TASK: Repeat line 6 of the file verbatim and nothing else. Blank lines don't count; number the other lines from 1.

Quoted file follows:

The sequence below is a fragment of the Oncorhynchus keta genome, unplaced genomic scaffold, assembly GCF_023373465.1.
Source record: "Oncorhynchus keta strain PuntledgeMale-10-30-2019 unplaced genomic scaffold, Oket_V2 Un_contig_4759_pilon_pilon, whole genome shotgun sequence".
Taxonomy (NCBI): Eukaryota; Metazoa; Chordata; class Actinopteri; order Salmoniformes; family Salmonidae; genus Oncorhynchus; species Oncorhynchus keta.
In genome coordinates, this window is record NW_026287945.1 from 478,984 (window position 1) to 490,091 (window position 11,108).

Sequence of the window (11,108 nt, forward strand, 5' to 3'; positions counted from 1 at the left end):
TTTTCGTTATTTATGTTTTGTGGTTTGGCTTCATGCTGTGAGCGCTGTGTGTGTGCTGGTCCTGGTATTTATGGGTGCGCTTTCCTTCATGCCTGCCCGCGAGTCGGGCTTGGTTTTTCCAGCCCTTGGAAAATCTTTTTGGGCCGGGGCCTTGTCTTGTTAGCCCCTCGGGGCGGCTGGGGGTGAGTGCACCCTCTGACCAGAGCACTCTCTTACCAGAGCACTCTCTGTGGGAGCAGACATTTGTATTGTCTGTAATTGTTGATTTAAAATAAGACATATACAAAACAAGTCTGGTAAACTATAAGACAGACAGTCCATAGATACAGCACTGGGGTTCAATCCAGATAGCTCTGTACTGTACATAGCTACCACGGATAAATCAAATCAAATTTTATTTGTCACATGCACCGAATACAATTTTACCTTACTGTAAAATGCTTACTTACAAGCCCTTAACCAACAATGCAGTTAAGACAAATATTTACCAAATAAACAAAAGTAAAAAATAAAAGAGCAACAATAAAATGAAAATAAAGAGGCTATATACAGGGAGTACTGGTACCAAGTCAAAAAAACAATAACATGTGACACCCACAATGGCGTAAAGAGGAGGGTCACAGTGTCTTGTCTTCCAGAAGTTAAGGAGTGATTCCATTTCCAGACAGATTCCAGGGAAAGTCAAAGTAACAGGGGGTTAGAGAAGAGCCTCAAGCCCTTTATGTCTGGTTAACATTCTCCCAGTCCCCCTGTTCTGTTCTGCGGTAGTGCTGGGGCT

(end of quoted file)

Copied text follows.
TTTTCGTTATTTATGTTTTGTGGTTTGGCTTCATGCTGTGAGCGCTGTGTGTGTGCTGGTCCTGGTATTTATGGGTGCGCTTTCCTTCATGCCTGCCCGCGAGTCGGGCTTGGTTTTTCCAGCCCTTGGAAAATCTTTTTGGGCCGGGGCCTTGTCTTGTTAGCCCCTCGGGGCGGCTGGGGGTGAGTGCACCCTCTGACCAGAGCACTCTCTTACCAGAGCACTCTCTGTGGGAGCAGACATTTGTATTGTCTGTAATTGTTGATTTAAAATAAGACATATACAAAACAAGTCTGGTAAACTATAAGACAGACAGTCCATAGATACAGCACTGGGGTTCAATCCAGATAGCTCTGTACTGTACATAGCTACCACGGATAAATCAAATCAAATTTTATTTGTCACATGCACCGAATACAATTTTACCTTACTGTAAAATGCTTACTTACAAGCCCTTAACCAACAATGCAGTTAAGACAAATATTTACCAAATAAACAAAAGTAAAAAATAAAAGAGCAACAATAAAATGAAAATAAAGAGGCTATATACAGGGAGTACTGGTACCAAGTCAAAAAAACAATAACATGTGACACCCACAATGGCGTAAAGAGGAGGGTCACAGTGTCTTGTCTTCCAGAAGTTAAGGAGTGATTCCATTTCCAGACAGATTCCAGGGAAAGTCAAAGTAACAGGGGGTTAGAGAAGAGCCTCAAGCCCTTTATGTCTGGTTAACATTCTCCCAGTCCCCCTGTTCTGTTCTGCGGTAGTGCTGGGGCT